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Game 67 Afterwords: Kari and the Kill

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Same old.

Ottawa Senators v Dallas Stars Photo by Ronald Martinez/Getty Images

Giving up three goals that quickly, and to the Senators, is embarrassing. Giving up five goals to any team is humiliating. This team has whole heap o’ problems, but their system isn’t working, their special teams haven’t won games for them, and they can’t stay healthy enough to overcome the obstacles they’ve faced. Guy Boucher’s Senators sat back and waited for opportunities, and they gladly conceded shots to the Stars while generating goals of their own.

The first goal was fun, if you were the puck. The Stars Vaunted Penalty Kill allowed passes through the box with generous indifference, and the Senators finally finished off the inevitability.

The Senators’ second goal was a lost faceoff and a screened goalie. FACEOFFS are interesting things to think about, but they are so random that I just can’t care about them much. Even the best players lose 40% of the time, and more in their own defensive zone. We at like good players just win faceoffs at will, but the fact is that everyone is guessing and trying to outguess the linesman and the opposing center. It is bad to lose facoffs, but it is worse to think that they are controllable to any great degree.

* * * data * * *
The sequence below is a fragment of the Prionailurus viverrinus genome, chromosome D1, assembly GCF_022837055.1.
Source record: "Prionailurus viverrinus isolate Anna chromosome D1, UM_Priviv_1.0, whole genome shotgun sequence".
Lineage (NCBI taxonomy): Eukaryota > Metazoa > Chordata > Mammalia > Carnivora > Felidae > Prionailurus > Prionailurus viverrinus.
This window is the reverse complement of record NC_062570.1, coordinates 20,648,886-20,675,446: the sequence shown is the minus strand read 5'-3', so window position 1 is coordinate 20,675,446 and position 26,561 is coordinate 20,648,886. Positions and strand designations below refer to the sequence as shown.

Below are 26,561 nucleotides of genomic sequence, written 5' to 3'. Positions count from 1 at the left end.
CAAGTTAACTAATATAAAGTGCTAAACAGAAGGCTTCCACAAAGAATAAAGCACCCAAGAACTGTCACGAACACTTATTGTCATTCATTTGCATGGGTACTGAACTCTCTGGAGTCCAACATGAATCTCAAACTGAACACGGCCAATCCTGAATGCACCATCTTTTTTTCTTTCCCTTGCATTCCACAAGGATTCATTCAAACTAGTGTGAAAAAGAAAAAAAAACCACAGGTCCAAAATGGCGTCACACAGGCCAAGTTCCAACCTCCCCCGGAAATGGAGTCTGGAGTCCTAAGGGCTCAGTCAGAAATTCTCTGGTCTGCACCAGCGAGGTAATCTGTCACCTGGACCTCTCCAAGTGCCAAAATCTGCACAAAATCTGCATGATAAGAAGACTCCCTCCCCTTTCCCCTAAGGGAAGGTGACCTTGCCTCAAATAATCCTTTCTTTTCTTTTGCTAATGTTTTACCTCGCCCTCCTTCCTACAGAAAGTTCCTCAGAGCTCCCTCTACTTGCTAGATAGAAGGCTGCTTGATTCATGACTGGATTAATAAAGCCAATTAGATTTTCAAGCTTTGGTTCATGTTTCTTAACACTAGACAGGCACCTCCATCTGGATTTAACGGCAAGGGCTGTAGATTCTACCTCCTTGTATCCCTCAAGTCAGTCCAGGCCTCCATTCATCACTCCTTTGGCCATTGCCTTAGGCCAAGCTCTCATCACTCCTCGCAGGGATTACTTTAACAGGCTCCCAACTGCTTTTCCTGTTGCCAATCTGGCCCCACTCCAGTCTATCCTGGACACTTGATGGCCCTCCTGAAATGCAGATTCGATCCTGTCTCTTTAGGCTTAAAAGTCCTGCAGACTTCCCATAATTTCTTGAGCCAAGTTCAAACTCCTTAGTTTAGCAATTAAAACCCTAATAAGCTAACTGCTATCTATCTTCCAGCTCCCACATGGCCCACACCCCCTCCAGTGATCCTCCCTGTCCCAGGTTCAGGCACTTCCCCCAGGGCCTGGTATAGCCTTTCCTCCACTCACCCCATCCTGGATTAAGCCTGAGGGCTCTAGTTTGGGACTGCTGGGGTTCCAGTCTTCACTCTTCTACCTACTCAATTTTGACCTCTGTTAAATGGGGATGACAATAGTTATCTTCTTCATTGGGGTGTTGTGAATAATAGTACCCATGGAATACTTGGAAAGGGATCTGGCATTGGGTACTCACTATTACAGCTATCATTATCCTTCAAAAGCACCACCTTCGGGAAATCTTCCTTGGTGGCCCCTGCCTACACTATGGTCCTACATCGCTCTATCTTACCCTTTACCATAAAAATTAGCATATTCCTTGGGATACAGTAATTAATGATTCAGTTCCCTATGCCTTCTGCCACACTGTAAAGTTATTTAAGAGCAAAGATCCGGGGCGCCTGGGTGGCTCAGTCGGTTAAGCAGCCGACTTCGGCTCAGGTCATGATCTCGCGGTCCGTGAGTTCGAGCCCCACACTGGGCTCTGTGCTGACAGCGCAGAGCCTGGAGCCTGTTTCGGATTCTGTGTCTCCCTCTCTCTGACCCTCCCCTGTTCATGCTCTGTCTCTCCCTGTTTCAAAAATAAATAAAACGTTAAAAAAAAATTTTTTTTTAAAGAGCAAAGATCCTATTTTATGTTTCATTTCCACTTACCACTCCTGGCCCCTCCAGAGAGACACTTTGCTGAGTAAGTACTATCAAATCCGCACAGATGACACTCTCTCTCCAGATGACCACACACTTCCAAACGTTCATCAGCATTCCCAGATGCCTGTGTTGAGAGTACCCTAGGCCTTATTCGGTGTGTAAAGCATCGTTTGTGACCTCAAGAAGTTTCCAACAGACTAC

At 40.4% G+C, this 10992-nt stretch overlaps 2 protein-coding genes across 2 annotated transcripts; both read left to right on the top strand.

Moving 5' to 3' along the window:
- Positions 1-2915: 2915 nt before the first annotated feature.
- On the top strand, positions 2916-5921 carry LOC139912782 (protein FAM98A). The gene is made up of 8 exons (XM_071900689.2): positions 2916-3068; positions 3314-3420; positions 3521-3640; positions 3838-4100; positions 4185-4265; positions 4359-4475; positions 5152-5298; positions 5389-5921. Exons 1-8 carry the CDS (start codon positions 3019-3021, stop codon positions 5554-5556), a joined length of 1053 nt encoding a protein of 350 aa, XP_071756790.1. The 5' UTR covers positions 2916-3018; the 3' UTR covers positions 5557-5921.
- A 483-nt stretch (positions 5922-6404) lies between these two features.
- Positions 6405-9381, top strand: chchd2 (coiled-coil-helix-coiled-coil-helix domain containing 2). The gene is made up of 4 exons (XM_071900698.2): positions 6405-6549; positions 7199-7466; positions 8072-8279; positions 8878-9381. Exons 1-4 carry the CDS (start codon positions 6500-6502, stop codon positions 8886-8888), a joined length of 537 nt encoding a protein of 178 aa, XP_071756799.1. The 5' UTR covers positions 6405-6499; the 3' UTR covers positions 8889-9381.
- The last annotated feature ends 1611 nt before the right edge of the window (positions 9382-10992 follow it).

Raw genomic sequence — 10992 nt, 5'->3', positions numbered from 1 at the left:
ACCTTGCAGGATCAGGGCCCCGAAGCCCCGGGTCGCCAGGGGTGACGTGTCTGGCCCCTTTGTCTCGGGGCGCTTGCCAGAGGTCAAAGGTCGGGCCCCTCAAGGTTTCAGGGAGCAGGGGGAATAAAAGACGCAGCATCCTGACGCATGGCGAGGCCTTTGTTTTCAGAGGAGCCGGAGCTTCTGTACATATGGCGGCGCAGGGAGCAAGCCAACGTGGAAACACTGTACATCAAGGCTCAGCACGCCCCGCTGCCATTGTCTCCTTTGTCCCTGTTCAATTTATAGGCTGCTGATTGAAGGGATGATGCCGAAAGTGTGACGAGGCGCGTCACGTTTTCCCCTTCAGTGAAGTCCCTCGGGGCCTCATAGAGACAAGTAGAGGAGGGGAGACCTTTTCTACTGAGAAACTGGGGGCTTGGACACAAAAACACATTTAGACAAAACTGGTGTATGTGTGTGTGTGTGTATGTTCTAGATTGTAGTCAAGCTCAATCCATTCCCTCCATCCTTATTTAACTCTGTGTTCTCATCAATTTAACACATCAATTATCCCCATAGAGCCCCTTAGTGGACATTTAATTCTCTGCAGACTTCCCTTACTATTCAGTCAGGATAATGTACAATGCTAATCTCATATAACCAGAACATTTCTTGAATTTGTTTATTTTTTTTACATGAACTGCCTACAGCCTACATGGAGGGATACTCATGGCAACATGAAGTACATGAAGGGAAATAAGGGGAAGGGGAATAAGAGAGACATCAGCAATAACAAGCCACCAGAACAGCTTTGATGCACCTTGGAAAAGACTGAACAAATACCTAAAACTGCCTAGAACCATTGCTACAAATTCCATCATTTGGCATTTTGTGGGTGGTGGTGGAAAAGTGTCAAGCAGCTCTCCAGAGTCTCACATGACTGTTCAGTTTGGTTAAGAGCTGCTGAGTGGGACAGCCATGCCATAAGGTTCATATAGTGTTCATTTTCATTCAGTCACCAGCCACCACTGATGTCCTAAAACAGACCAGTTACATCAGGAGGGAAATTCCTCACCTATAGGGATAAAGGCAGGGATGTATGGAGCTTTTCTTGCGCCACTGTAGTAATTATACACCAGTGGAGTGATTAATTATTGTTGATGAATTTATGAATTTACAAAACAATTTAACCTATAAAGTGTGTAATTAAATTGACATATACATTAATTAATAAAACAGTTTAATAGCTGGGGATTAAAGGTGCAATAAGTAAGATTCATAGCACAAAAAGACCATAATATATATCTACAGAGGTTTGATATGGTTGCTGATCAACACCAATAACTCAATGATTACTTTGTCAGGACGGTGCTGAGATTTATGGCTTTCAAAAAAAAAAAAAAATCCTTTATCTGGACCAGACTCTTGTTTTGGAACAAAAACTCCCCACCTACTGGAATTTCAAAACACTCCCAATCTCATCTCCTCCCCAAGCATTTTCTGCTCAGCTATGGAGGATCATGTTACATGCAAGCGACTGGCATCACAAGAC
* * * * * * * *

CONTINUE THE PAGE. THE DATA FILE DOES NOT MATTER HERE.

Kari wasn’t great. I don’t really think he torched the team, given how many good chances Ottawa was getting when they needed them, but sure. Craig Anderson was better. The goalies, it seems, are a problem for Dallas. We should look into that more.

Jamie Oleksiak fought/embraced a guy who checked a guy, so that’s something, I guess. Also, he took a holding call (one of a few soft-ish calls on the night). Is the expansion draft over yet so we can stop talking about him and Johns?

The third goal was a continuation of the shooting gallery Kari had been subjected to all game. It would have been nice for the third defensive pairing to have sorted out any of the Everything that was happening in the low slot, but what can you do? Kari just needs to stop every shot from everywhere from now on. This is my solution.